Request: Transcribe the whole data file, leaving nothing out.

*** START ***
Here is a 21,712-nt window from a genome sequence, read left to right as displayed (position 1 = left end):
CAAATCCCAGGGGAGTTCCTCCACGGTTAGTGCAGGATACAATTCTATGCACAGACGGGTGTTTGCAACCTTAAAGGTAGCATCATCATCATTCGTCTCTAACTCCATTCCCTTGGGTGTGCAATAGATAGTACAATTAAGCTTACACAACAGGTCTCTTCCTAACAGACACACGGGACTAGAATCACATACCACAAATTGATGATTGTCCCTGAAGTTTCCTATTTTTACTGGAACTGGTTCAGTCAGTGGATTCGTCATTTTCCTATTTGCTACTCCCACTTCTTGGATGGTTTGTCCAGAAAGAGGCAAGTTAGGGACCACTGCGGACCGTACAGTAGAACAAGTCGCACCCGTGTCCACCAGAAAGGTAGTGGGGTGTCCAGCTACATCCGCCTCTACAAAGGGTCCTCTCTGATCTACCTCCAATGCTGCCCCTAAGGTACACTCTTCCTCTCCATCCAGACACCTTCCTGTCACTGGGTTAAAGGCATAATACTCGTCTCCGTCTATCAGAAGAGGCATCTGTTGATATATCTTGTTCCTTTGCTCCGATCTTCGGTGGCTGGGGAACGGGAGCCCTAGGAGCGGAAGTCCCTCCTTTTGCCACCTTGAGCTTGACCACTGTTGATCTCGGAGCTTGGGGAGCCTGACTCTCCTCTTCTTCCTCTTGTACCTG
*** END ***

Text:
Here is a 21,712-nt window from a genome sequence, read left to right as displayed (position 1 = left end):
CAAATCCCAGGGGAGTTCCTCCACGGTTAGTGCAGGATACAATTCTATGCACAGACGGGTGTTTGCAACCTTAAAGGTAGCATCATCATCATTCGTCTCTAACTCCATTCCCTTGGGTGTGCAATAGATAGTACAATTAAGCTTACACAACAGGTCTCTTCCTAACAGACACACGGGACTAGAATCACATACCACAAATTGATGATTGTCCCTGAAGTTTCCTATTTTTACTGGAACTGGTTCAGTCAGTGGATTCGTCATTTTCCTATTTGCTACTCCCACTTCTTGGATGGTTTGTCCAGAAAGAGGCAAGTTAGGGACCACTGCGGACCGTACAGTAGAACAAGTCGCACCCGTGTCCACCAGAAAGGTAGTGGGGTGTCCAGCTACATCCGCCTCTACAAAGGGTCCTCTCTGATCTACCTCCAATGCTGCCCCTAAGGTACACTCTTCCTCTCCATCCAGACACCTTCCTGTCACTGGGTTAAAGGCATAATACTCGTCTCCGTCTATCAGAAGAGGCATCTGTTGATATATCTTGTTCCTTTGCTCCGATCTTCGGTGGCTGGGGAACGGGAGCCCTAGGAGCGGAAGTCCCTCCTTTTGCCACCTTGAGCTTGACCACTGTTGATCTCGGAGCTTGGGGAGCCTGACTCTCCTCTTCTTCCTCTTGTACCTG